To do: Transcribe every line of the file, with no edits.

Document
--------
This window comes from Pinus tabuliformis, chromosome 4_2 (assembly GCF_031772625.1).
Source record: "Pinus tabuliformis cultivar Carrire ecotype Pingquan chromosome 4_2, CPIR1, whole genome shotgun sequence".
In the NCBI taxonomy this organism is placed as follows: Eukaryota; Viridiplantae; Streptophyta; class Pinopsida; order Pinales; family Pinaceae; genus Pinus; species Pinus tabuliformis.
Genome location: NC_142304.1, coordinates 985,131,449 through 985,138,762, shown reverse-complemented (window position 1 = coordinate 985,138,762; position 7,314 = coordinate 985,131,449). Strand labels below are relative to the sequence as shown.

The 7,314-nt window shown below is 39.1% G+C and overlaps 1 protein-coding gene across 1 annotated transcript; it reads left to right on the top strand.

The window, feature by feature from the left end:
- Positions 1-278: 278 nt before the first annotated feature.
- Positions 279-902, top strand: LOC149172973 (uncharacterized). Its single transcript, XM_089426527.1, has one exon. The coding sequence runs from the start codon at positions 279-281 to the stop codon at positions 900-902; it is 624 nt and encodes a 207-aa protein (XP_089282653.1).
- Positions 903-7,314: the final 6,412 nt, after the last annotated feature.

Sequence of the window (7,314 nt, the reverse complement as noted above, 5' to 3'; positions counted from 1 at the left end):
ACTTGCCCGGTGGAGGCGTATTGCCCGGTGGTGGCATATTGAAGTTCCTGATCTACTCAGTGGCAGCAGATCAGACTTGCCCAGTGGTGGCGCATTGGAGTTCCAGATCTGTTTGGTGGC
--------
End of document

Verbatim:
This window comes from Pinus tabuliformis, chromosome 4_2 (assembly GCF_031772625.1).
Source record: "Pinus tabuliformis cultivar Carrire ecotype Pingquan chromosome 4_2, CPIR1, whole genome shotgun sequence".
In the NCBI taxonomy this organism is placed as follows: Eukaryota; Viridiplantae; Streptophyta; class Pinopsida; order Pinales; family Pinaceae; genus Pinus; species Pinus tabuliformis.
Genome location: NC_142304.1, coordinates 985,131,449 through 985,138,762, shown reverse-complemented (window position 1 = coordinate 985,138,762; position 7,314 = coordinate 985,131,449). Strand labels below are relative to the sequence as shown.

The 7,314-nt window shown below is 39.1% G+C and overlaps 1 protein-coding gene across 1 annotated transcript; it reads left to right on the top strand.

The window, feature by feature from the left end:
- Positions 1-278: 278 nt before the first annotated feature.
- Positions 279-902, top strand: LOC149172973 (uncharacterized). Its single transcript, XM_089426527.1, has one exon. The coding sequence runs from the start codon at positions 279-281 to the stop codon at positions 900-902; it is 624 nt and encodes a 207-aa protein (XP_089282653.1).
- Positions 903-7,314: the final 6,412 nt, after the last annotated feature.

Sequence of the window (7,314 nt, the reverse complement as noted above, 5' to 3'; positions counted from 1 at the left end):
ACTTGCCCGGTGGAGGCGTATTGCCCGGTGGTGGCATATTGAAGTTCCTGATCTACTCAGTGGCAGCAGATCAGACTTGCCCAGTGGTGGCGCATTGGAGTTCCAGATCTGTTTGGTGGC